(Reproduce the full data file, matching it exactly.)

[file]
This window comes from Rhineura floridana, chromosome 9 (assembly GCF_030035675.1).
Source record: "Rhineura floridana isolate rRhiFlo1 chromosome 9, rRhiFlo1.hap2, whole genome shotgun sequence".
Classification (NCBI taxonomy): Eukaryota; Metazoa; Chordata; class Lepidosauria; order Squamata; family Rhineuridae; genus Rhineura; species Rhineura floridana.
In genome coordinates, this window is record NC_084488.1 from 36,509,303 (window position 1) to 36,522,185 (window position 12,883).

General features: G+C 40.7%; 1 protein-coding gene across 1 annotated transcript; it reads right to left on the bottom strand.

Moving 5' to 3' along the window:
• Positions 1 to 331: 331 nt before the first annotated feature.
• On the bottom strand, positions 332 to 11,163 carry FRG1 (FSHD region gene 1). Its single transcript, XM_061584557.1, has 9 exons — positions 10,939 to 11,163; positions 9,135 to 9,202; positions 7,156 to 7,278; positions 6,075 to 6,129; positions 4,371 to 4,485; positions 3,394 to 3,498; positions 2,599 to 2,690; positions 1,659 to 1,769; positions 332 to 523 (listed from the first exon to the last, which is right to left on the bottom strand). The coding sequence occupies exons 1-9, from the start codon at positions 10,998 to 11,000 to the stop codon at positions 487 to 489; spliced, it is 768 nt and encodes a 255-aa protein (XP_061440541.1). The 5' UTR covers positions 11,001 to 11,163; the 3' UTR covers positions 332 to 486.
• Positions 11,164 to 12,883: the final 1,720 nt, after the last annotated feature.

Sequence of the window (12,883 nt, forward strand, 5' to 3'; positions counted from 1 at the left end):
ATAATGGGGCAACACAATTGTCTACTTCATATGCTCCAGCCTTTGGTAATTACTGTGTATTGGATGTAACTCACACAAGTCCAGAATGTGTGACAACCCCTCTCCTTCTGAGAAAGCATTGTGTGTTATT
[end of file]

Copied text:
This window comes from Rhineura floridana, chromosome 9 (assembly GCF_030035675.1).
Source record: "Rhineura floridana isolate rRhiFlo1 chromosome 9, rRhiFlo1.hap2, whole genome shotgun sequence".
Classification (NCBI taxonomy): Eukaryota; Metazoa; Chordata; class Lepidosauria; order Squamata; family Rhineuridae; genus Rhineura; species Rhineura floridana.
In genome coordinates, this window is record NC_084488.1 from 36,509,303 (window position 1) to 36,522,185 (window position 12,883).

General features: G+C 40.7%; 1 protein-coding gene across 1 annotated transcript; it reads right to left on the bottom strand.

Moving 5' to 3' along the window:
• Positions 1 to 331: 331 nt before the first annotated feature.
• On the bottom strand, positions 332 to 11,163 carry FRG1 (FSHD region gene 1). Its single transcript, XM_061584557.1, has 9 exons — positions 10,939 to 11,163; positions 9,135 to 9,202; positions 7,156 to 7,278; positions 6,075 to 6,129; positions 4,371 to 4,485; positions 3,394 to 3,498; positions 2,599 to 2,690; positions 1,659 to 1,769; positions 332 to 523 (listed from the first exon to the last, which is right to left on the bottom strand). The coding sequence occupies exons 1-9, from the start codon at positions 10,998 to 11,000 to the stop codon at positions 487 to 489; spliced, it is 768 nt and encodes a 255-aa protein (XP_061440541.1). The 5' UTR covers positions 11,001 to 11,163; the 3' UTR covers positions 332 to 486.
• Positions 11,164 to 12,883: the final 1,720 nt, after the last annotated feature.

Sequence of the window (12,883 nt, forward strand, 5' to 3'; positions counted from 1 at the left end):
ATAATGGGGCAACACAATTGTCTACTTCATATGCTCCAGCCTTTGGTAATTACTGTGTATTGGATGTAACTCACACAAGTCCAGAATGTGTGACAACCCCTCTCCTTCTGAGAAAGCATTGTGTGTTATT